The Art of Retouching
Portrait retouching is just as much an art form as making great photography. It’s a delicate balance of technical wizardry and artistry to transform an image from the camera frame to the wall art frame. Let’s take a look at how I keep the focus of revealing the natural beauty of my subject.
Getting It Right In Camera
There are a lot photographers that focus on getting a great image right out of the camera. When you can capture great composition, great lighting and exposure, an intriguing perspective with flawless tonality and mood; you’re done—right?
There are times when an image doesn’t need any additional adjustments, post-processing, or retouching. However, it is most often the case that the beauty of a portrait can be further revealed with an eye for details and storytelling. Crossing the chasm between good images and great portraits is the hallmark of a professional photographic artist.
Filters vs Frequencies
Like most photographers, I began using filters and presets to enhance my photographic images. After processing a few images in this way, I quickly discovered that using filters and presets didn’t reveal my artistic vision. Rather, they obscured it with someone else’s vision.
Today, I use a retouching technique known as frequency separation to enable portraits to retain the details and textures of my subject—namely the skin texture. A lot of filters today, use a blurring technique to smooth skin. Skin smoothing is intended to make the skin appear younger and more supple. However, it is often so overused that the subjects skin can appear very plastic in texture. That’s not how we look in life and it reduces the integrity of the image.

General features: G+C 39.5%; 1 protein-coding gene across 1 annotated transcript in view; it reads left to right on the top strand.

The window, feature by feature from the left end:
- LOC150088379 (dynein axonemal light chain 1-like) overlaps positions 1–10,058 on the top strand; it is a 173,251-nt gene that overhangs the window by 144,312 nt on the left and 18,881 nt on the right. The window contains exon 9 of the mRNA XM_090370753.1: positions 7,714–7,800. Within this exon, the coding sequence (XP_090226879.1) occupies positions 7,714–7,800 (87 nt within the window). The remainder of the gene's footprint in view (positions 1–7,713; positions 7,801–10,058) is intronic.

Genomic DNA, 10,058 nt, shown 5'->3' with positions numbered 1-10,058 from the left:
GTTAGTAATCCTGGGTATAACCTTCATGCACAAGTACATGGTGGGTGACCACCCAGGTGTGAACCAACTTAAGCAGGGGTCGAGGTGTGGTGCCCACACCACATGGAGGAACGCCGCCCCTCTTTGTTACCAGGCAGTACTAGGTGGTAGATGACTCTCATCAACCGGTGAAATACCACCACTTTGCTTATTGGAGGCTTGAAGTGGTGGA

Portrait Retouching Priorities
The Eyes Have It
When I’m making a portrait, my first priority is to capture my subject’s eyes with tack-sharp precision. This has to be done in-camera at the time the image is made. Currently, there’s isn’t any sufficient technology that can compensate for a bad, blurry image out of the camera. It’s a non-negotiable for portrait photographers of any living subject—humans and animals.
The image below is a beautiful portrait. I’ve taken it through my signature retouching process. However, I include it because it has a subtle flaw—the eyes are slightly out-of-focus. It is difficult to see or notice on mobile devices, Facebook/Instagram, or the back of the camera. Yet, out-of-focus eyes are easy to spot on high-resolution monitors and large portrait prints.